Marcus Martin: A Closer Look at the USC Center
February 18, 2014 in Draft Reports
By Justin Partlow
Not as well known as some of the other big name centers, Marcus Martin emerged and had a very solid senior year. After that success, he’s catapulted himself into the discussion of the top five centers in the 2014 NFL Draft. Martin possesses a very aggressive demeanor and someone who has that “nasty” factor that teams want from offensive linemen. Martin’s technique leaves a lot to be desired, and his pass protection is still subpar, but the run blocking will make him money in the NFL.
When I sat down to watch Martin, the first thing I wanted to see was his technique and how well he played within his own game. After watching the film, it’s easy to see that Martin relies on his natural ability to be successful. Martin doesn’t display very good technique and relies on his strength to win vs opponents. What’s frustrating is that when Martin attempts to, the technique isn’t poor, it’s just very unrefined. Martin can be the best center in this class if he tried, but the technique ability really sets him back compared to the other technically sound guys like Bryan Stork
Run blocking by far is the strength of Martin’s game, and the part of his game that makes him the money in the NFL. Martin plays with a serious mean streak to his game and loves to fire off the ball and make the block on a defensive linemen or linebacker. Martin though has some awareness issues on the field when it comes to run blocking and will show up on film pretty easily. At times you’ll see Martin help on a block for a defensive linemen, then move to the second level and just look around for someone to block. Usually I try to see the OL move to the 2nd level and have a person in mind to block. It almost seems that Martin is just more interested in getting to the 2nd level at times, than actually making the key block that could spring the running back for a big gain. Also it’s easy to tell that Martin still doesn’t play under control and has a habit of lunging at opponents. Martin has that mean streak, but almost uses it more as a detriment than a helping part of his game. Numerous times on film I saw him fire off with that mean streak, but then would lunge at his opponent in the attempt to make the block. It seems as if he’s so hyped to make the block that he doesn’t play it under control and actually make the successful block. When Martin does play within his game and keep the mean streak under control, he’s a very good run blocker. Watching the USC/ND game from this year, Martin had the task of going up against Louis Nix III, and when he played his own game, Martin was able to win the matchups and be successful. If Martin can continue to show that playing in control ability, then look for him to become a very good run blocking OC in the NFL.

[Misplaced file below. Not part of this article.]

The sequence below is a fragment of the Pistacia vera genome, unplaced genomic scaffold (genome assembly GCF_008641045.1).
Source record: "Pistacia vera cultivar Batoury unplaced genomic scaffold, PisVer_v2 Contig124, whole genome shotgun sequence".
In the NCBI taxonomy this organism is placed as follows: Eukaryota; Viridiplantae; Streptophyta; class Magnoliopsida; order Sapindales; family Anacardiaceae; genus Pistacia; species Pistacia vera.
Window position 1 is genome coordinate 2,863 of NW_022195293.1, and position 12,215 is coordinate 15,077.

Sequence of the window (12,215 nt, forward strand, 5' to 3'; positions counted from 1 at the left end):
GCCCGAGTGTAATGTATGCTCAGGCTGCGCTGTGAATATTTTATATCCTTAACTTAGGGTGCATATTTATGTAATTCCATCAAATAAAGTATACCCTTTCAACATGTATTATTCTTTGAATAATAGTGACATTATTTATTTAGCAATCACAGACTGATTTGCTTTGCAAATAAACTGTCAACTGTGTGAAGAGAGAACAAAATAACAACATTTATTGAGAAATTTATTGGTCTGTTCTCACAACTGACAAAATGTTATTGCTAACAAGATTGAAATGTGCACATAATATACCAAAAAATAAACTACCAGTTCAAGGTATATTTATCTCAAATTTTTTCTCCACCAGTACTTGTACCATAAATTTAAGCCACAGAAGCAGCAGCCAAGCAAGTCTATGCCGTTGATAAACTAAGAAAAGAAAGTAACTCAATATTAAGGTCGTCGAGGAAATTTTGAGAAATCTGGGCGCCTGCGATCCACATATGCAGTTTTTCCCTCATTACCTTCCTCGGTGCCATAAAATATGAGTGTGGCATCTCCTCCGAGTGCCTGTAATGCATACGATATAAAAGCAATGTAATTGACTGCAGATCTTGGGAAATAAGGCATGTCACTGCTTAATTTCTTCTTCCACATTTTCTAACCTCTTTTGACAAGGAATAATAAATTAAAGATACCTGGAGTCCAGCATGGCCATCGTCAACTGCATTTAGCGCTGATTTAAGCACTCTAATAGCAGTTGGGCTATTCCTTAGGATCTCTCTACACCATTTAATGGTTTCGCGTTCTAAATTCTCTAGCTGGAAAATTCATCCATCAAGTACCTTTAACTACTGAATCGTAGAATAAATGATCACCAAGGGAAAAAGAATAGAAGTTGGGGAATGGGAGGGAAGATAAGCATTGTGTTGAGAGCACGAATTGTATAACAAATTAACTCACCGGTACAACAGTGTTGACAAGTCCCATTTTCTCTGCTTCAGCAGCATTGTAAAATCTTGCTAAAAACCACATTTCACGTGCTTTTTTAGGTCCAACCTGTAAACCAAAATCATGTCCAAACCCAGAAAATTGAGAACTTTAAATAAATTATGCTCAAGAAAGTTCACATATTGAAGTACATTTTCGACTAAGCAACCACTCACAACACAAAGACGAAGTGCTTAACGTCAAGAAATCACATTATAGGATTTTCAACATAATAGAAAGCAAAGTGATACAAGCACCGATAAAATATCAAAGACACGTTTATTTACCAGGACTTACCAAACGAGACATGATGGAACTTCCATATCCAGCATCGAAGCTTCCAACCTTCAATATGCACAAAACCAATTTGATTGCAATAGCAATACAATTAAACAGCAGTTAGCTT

This is certainly the part of Martin’s game that will need the most work moving forward. Martin doesn’t play with good technique here and that leads to many of the issues he has moving forward. On the film, the first thing I had noticed was how upright Martin would play in pass protection. This can be a simple fix, but also does take time to have a player adjust back to playing lower in their base. Also Martin displays very inconsistent hand usage and when you do combine that with him playing too high into his stance, Martin does get pushed back too easily from his opponent. The good news is that these are technique flaws that can be fixed, but as well it does seem that based on the film that Martin could constantly have issues with these technique issues moving forward. Martin can be a good pass blocker along with his very good run blocking ability, but the technique flaws can keep him from being the player he can be.
After sitting and watching the film of Martin, he’s truly one of the tougher evaluations I’ve done in regards to OL players. Martin is someone who can be very good if he wants to be, the question comes if he can make the technique adjustments to reach that level. Based on those concerns, I have Martin as a 5th round center, who can certainly rise if he shows improved technique throughout the off-season. Martin shouldn’t be a day one starter, but could serve as very good depth early on while he works to refine his game more and should have the chance to compete and be a starter in year two.